October 05, 2021
Myair Barnett, acting as next friend of seven year old minor, Regina Porter, filed an action against Franchezka Flynn, Deja Jackson, and others, in part alleging that Flynn was grossly negligent and thus liable for the injuries suffered by the minor plaintiff when she was stuck by an automobile driven by Jackson.
Flynn, a Flint Mass Transportation Authority bus driver, dropped the minor off at an unestablished bus stop – at the side of a busy road, on the side of the street opposite to the minor’s home. The minor exited the bus, put her book bag over her head as it was raining, and took off running across the street in front of the bus rather than behind it. The minor was struck when she came out from in front of the bus.
Jackson testified she saw another vehicle cross the double yellow line and go around the bus. Jackson then stopped behind the bus. Believing the bus to be disabled, seeing no pedestrians, and seeing no four-way flashers on the bus, she proceeded to cross the double yellow line and go around the bus. She then struck the minor plaintiff.
Flynn moved for summary judgment, arguing that as a governmental employee she was entitled to immunity from liability. The trial court denied Flynn’s motion, concluding that whether Flynn’s actions were grossly negligent and whether she was the factual and proximate cause of the minor plaintiff’s injuries (and thus not entitled to immunity under the Governmental Tort Liability Act) were questions of fact for the jury to decide. Flynn appealed.
The sole issue on appeal was whether the minor plaintiff established a question of fact as to the causation of her injuries. The Court of Appeals majority agreed with the trial court, holding in the unpublished decision of Myair Barnett v Deja Jackson that there was a question of fact as to factual and proximate causation of the minor plaintiff’s injuries.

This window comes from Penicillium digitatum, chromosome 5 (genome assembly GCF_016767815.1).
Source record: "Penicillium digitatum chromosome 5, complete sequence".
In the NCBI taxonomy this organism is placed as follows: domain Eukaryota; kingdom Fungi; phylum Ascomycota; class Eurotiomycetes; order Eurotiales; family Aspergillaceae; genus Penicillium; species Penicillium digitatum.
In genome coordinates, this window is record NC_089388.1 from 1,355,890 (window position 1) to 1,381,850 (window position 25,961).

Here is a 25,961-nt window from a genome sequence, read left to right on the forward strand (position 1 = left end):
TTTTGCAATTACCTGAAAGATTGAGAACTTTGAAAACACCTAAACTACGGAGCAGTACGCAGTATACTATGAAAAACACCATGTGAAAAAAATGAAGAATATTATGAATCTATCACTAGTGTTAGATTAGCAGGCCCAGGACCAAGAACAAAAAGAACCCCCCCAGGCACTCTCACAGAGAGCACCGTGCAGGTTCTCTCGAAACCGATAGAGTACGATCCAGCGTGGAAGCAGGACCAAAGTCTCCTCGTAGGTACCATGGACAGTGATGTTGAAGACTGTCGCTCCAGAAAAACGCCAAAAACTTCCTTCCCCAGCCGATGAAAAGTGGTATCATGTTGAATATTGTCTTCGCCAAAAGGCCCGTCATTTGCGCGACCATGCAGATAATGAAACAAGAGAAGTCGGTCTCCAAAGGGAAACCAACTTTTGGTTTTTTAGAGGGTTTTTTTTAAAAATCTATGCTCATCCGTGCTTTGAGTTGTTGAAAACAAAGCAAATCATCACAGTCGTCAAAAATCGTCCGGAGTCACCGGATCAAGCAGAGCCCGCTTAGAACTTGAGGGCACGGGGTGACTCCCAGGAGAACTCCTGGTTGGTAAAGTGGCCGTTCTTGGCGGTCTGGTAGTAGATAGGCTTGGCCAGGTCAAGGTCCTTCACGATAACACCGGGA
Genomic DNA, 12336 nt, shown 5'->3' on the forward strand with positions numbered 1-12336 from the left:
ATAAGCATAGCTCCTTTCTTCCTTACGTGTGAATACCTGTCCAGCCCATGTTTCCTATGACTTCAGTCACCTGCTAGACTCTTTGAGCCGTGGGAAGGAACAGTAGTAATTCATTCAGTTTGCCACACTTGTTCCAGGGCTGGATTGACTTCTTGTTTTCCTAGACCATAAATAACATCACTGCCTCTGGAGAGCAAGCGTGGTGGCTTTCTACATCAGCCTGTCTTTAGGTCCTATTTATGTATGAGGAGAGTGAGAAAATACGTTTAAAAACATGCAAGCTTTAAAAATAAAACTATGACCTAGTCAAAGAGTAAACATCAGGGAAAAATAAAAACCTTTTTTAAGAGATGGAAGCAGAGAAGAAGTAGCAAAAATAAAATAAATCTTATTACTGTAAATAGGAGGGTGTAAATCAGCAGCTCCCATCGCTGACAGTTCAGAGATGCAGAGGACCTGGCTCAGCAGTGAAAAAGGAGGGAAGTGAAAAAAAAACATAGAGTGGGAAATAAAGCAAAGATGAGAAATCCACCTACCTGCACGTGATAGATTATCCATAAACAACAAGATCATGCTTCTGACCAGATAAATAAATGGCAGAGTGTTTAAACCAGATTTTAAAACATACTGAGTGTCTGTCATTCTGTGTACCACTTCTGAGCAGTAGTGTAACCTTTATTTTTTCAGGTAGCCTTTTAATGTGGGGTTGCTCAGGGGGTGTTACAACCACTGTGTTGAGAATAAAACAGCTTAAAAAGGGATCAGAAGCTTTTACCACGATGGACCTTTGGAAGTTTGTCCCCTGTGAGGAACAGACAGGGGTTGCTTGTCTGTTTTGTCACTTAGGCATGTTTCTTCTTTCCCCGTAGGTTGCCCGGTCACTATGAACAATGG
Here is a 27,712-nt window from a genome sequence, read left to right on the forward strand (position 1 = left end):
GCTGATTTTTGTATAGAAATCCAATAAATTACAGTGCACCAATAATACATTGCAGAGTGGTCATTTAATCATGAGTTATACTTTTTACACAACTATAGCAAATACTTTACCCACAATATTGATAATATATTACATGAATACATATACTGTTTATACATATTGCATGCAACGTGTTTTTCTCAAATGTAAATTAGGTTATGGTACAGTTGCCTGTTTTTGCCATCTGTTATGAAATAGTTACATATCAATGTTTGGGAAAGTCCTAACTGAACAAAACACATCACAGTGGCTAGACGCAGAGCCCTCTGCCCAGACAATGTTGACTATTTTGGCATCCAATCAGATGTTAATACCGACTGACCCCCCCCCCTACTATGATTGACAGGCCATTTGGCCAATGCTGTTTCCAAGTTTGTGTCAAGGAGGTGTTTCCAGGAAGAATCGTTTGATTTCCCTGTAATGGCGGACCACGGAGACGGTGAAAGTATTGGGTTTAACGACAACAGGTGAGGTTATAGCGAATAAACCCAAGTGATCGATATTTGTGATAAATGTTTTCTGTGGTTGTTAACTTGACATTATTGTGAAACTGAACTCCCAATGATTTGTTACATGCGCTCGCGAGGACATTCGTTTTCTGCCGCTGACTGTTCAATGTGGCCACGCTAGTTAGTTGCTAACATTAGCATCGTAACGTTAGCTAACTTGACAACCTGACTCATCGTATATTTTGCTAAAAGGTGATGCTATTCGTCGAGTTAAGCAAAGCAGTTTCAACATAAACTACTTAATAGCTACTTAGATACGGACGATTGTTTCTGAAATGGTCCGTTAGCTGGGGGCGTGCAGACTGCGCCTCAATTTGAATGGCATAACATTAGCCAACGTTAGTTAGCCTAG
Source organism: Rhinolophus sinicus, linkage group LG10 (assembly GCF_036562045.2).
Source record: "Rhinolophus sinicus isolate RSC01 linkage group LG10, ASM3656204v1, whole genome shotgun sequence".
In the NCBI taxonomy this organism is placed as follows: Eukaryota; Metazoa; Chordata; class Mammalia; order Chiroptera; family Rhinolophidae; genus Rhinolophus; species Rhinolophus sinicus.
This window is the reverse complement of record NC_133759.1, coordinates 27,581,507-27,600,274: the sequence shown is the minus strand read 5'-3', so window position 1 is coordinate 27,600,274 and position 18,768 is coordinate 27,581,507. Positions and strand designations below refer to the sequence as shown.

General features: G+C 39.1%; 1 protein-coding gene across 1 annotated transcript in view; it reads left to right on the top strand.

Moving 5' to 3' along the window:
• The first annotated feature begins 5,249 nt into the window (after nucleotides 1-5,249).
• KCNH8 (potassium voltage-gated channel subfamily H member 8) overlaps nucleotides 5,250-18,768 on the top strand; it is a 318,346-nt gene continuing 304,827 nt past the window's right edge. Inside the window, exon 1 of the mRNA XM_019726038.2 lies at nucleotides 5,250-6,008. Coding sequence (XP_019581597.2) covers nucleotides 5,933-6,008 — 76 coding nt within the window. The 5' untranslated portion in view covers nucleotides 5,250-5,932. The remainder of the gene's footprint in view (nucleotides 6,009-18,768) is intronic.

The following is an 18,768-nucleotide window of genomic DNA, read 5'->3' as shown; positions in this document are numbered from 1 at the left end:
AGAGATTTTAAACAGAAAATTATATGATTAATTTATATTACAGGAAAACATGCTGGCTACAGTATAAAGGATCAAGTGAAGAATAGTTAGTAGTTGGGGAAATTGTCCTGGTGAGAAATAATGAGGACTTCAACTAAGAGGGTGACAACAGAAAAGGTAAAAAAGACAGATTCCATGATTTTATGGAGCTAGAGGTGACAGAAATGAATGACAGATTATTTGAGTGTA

The Court of Appeals majority reasoned that when taking the entirety of Flynn’s actions and inactions into consideration, a reasonable jury could conclude that but for Flynn’s conduct, the minor plaintiff’s injuries would not have occurred. In finding a question of fact as to proximate cause, the majority reasoned that a jury could reasonably conclude that due to the minor’s age she was not negligent and that Jackson acted reasonably when proceeding around a bus that appeared to be disabled, thus, leaving a question of fact as to whether Flynn’s action were the “most immediate, efficient, and direct cause” of the minor plaintiff’s injuries.
Judge Jansen issued a lengthy dissent in which she opined Flynn’s actions were neither the factual cause nor the proximate cause of the minor plaintiff’s injuries. In reaching this conclusion, Judge Jansen opined the majority failed to explicitly determine whether Flynn’s actions were first a cause in fact before reaching a conclusion about proximate cause. In analyzing factual cause, Judge Jansen reasoned that simply because it was disputed as to whether or not the bus’s four-way flashers where on at the time of the accident, this did not create a question of fact as Jackson expressly testified she still would have passed the bus had the flashers been on because she thought the bus was disabled. Judge Jansen further reasoned that the trial court and majority’s attempt to connect any breach on the part of Flynn to the minor plaintiff’s injuries were too circumstantial and tenuous to establish cause in fact.
Stating that proximate cause becomes irrelevant when there is a lack of cause in fact, Judge Jansen went on to opine there was also no question of fact as to proximate cause. She reasoned that a proximate cause analysis must include the legal responsibility of all the parties involved and whether each party was negligent. She noted the trial court and the majority failed to analyze whether Jackson was negligent in crossing a double yellow line to pass the bus and whether the minor plaintiff was negligent for her own injuries. In considering the possible negligence of both Jackson and minor plaintiff, Judge Jansen opined that Flynn’s actions could not be “the one most immediate, efficient, and direct cause” of the minor plaintiff’s injuries, and thus, Flynn is entitled to summary disposition.